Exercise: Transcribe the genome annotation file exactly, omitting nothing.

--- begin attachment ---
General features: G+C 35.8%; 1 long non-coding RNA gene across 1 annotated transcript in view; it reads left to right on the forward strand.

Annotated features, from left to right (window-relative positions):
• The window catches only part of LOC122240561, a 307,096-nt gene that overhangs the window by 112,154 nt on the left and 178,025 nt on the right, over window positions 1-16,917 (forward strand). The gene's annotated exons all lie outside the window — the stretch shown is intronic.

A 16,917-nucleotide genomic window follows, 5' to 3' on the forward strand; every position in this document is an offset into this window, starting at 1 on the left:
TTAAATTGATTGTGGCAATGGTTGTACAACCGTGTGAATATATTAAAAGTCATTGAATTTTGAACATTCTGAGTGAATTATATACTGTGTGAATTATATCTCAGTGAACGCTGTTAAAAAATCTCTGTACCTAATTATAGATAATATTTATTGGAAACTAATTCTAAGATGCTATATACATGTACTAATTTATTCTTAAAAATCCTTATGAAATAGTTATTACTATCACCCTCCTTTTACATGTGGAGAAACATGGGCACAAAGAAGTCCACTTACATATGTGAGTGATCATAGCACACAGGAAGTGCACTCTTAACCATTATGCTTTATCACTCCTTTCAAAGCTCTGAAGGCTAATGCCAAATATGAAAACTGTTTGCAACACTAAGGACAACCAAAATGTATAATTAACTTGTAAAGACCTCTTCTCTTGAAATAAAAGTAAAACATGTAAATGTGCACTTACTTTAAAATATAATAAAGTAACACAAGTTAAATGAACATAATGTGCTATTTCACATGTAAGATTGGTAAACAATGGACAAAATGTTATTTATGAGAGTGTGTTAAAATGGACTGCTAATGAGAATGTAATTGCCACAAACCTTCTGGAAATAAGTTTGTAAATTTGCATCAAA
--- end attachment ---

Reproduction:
General features: G+C 35.8%; 1 long non-coding RNA gene across 1 annotated transcript in view; it reads left to right on the forward strand.

Annotated features, from left to right (window-relative positions):
• The window catches only part of LOC122240561, a 307,096-nt gene that overhangs the window by 112,154 nt on the left and 178,025 nt on the right, over window positions 1-16,917 (forward strand). The gene's annotated exons all lie outside the window — the stretch shown is intronic.

A 16,917-nucleotide genomic window follows, 5' to 3' on the forward strand; every position in this document is an offset into this window, starting at 1 on the left:
TTAAATTGATTGTGGCAATGGTTGTACAACCGTGTGAATATATTAAAAGTCATTGAATTTTGAACATTCTGAGTGAATTATATACTGTGTGAATTATATCTCAGTGAACGCTGTTAAAAAATCTCTGTACCTAATTATAGATAATATTTATTGGAAACTAATTCTAAGATGCTATATACATGTACTAATTTATTCTTAAAAATCCTTATGAAATAGTTATTACTATCACCCTCCTTTTACATGTGGAGAAACATGGGCACAAAGAAGTCCACTTACATATGTGAGTGATCATAGCACACAGGAAGTGCACTCTTAACCATTATGCTTTATCACTCCTTTCAAAGCTCTGAAGGCTAATGCCAAATATGAAAACTGTTTGCAACACTAAGGACAACCAAAATGTATAATTAACTTGTAAAGACCTCTTCTCTTGAAATAAAAGTAAAACATGTAAATGTGCACTTACTTTAAAATATAATAAAGTAACACAAGTTAAATGAACATAATGTGCTATTTCACATGTAAGATTGGTAAACAATGGACAAAATGTTATTTATGAGAGTGTGTTAAAATGGACTGCTAATGAGAATGTAATTGCCACAAACCTTCTGGAAATAAGTTTGTAAATTTGCATCAAA